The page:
The Era Of ‘Durrrr’

The Era Of ‘Durrrr’

With Tom Dwan back in the news recently, I'm reminded of the glory days of online poker, when 'Durrrr' was king and the money was endless.

With his ultra-aggressive playing style, child-like face and obscenely huge results, ‘Durrrr’ is the ultimate representation of the ‘Full Tilt era’, a time when any 18 year-old with an internet connection, half a brain and a lack of fear could make money playing poker online.  Those days are gone now, as the steady rise in worldwide skill levels, lack of American money in the online ecosystem and increase in the quality of tracking software have really evened the playing field.  The skill gap between good players and bad players is not what it used to be.

Back in the ‘era of Durrrr’ (2007-early 2011), that gap was HUGE, and pure aggression without any theoretical understanding of the game, was enough to win online.  Trust me, I speak from experience.  While on a much smaller scale than Mr.Dwan, the formula was the same: bet, bet, bet.  People folded way too much, the overall population didn’t understand the first thing about how to play poker, but at the same time had seen it on television and were convinced to invest their money and give it a shot.  I can’t emphasize strongly enough how beautiful of a time this was.  You’d get deep in tournaments and everyone would just freeze up.  They’d be afraid to play anything, and so you could steal pots with impunity.  Again, beautiful time.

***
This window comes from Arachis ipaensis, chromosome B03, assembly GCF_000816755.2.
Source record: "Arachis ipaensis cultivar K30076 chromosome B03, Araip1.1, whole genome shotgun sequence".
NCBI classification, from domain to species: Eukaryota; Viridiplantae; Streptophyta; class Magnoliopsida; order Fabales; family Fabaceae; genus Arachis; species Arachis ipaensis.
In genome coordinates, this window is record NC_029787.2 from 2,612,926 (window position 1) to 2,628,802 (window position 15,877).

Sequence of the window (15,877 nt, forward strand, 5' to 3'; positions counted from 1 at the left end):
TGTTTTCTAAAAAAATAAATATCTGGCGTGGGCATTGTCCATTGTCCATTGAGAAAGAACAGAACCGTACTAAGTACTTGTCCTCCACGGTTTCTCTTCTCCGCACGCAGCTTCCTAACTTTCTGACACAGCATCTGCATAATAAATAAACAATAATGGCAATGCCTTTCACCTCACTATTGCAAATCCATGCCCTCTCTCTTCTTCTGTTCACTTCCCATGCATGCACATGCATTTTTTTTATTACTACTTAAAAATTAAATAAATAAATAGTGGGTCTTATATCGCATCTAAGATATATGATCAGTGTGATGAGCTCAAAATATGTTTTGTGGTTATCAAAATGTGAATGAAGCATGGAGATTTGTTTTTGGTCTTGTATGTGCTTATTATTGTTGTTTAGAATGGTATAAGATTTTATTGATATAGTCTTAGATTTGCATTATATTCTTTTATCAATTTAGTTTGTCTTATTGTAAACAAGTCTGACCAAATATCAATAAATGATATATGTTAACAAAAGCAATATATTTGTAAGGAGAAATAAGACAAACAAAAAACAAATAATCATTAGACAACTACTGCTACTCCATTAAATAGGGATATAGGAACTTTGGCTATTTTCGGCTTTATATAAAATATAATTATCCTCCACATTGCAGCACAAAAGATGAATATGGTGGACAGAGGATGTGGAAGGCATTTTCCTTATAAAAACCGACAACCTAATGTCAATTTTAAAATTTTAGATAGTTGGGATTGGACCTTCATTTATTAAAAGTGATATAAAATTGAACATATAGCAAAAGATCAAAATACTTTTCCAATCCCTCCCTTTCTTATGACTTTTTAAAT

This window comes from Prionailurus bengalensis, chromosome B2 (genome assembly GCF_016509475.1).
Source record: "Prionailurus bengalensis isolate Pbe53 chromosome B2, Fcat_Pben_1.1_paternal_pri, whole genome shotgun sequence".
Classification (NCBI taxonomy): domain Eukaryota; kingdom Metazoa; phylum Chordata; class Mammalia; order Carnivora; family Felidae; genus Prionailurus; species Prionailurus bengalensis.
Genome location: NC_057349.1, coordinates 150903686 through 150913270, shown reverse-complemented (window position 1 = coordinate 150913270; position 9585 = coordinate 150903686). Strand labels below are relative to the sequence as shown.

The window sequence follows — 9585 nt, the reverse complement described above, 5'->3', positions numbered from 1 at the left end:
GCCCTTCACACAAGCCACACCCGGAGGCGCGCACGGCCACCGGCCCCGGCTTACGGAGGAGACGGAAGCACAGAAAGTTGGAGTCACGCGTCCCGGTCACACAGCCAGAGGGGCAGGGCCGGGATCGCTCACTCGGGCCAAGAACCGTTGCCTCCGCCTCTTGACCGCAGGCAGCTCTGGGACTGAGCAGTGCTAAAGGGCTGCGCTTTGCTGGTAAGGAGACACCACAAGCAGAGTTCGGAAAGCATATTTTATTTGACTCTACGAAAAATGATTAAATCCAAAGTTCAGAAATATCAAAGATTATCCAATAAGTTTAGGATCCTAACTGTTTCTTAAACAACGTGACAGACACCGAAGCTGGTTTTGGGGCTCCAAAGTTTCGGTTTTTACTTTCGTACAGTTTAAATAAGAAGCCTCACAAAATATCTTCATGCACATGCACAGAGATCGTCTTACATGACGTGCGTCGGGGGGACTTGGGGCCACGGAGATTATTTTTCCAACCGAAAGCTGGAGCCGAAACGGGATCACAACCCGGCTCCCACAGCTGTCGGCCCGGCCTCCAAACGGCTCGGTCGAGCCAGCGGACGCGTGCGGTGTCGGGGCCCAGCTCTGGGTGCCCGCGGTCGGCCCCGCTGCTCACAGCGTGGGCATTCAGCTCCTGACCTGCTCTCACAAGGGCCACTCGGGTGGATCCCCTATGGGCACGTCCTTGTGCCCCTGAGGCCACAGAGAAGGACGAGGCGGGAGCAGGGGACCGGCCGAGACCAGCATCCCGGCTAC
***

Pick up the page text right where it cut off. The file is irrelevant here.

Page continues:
I wasn’t very good.  I can see that now.  But I had some massive wins in 2009.  Wins that inflated my confidence and made it hard for me to accept that there were still a lot of things I needed to study in order to truly become a pro.  This set me back for a couple of years after I left the USA and resumed playing online.  I took a while to adjust, thinking I’d simply be able to continue beating the games with the same playing style and skill level as before.  When you can look back on your tournament history and see those huge cashes, it’s pretty easy to fall into the trap of entitlement, thinking that you’ll reach those levels again if you just keep playing, no need to evaluate your game and improve.

I suspect this is what has happened to many of the other ‘pros’ from this era who are nowhere to be seen now.

Even the great ‘Durrrr’ himself admits in the documentary ‘Bet Raise Fold’ that he wasn’t a very good player when he won his millions, and it was simply a case of collecting some low hanging fruit. While he’s being a bit humble, the point remains– online poker used to be much easier.  Here’s the link to the full film if you havn’t seen it. (seriously, you havn’t seen ‘Bet Raise Fold?’)

So the hand in the video above is a great example of the excess and insanity of this time period.  Spoiler alert in case you didn’t watch it, Dwan calls $28,000 on the river with 9-high! Why did he do this? Well, in terms of actual poker logic he’s putting Negreanu on a busted straight draw with 45 or 46.  But mostly he’s doing it because he doesn’t care about the money, or the correct play, and is willing to light $28,000 on fire just on the off-chance that it will create the greatest poker youtube clip of all time if he’s right and wins a showdown with 9-high.  This speaks to the difference between then and now.  The bar has been lowered. Nobody is printing money like in the past.  The entire player pool has learned the basics (for the most part) and today’s winners are the ones who put in the work studying and constantly improving.  Wins and skill-edges are smaller, blind aggression will get you nowhere and trying to be a hero with 9-high is just plain stupid.

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